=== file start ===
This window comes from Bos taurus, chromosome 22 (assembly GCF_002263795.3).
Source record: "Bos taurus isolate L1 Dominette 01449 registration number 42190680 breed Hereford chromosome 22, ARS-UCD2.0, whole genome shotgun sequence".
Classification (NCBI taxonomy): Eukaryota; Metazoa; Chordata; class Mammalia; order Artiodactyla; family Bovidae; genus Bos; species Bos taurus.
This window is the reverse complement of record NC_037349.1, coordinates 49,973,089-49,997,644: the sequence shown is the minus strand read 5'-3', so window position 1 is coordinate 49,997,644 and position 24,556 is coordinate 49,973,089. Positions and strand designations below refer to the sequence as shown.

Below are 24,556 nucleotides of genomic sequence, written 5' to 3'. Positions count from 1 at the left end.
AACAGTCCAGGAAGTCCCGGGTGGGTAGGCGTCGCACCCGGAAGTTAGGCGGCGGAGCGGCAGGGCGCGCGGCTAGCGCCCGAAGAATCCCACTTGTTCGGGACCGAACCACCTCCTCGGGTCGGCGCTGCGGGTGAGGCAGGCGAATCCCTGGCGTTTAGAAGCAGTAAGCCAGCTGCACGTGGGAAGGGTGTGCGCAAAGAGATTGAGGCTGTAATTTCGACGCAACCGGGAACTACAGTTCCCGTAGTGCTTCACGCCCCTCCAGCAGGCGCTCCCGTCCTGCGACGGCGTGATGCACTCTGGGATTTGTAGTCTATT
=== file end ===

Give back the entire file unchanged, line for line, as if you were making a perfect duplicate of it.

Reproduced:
This window comes from Bos taurus, chromosome 22 (assembly GCF_002263795.3).
Source record: "Bos taurus isolate L1 Dominette 01449 registration number 42190680 breed Hereford chromosome 22, ARS-UCD2.0, whole genome shotgun sequence".
Classification (NCBI taxonomy): Eukaryota; Metazoa; Chordata; class Mammalia; order Artiodactyla; family Bovidae; genus Bos; species Bos taurus.
This window is the reverse complement of record NC_037349.1, coordinates 49,973,089-49,997,644: the sequence shown is the minus strand read 5'-3', so window position 1 is coordinate 49,997,644 and position 24,556 is coordinate 49,973,089. Positions and strand designations below refer to the sequence as shown.

Below are 24,556 nucleotides of genomic sequence, written 5' to 3'. Positions count from 1 at the left end.
AACAGTCCAGGAAGTCCCGGGTGGGTAGGCGTCGCACCCGGAAGTTAGGCGGCGGAGCGGCAGGGCGCGCGGCTAGCGCCCGAAGAATCCCACTTGTTCGGGACCGAACCACCTCCTCGGGTCGGCGCTGCGGGTGAGGCAGGCGAATCCCTGGCGTTTAGAAGCAGTAAGCCAGCTGCACGTGGGAAGGGTGTGCGCAAAGAGATTGAGGCTGTAATTTCGACGCAACCGGGAACTACAGTTCCCGTAGTGCTTCACGCCCCTCCAGCAGGCGCTCCCGTCCTGCGACGGCGTGATGCACTCTGGGATTTGTAGTCTATT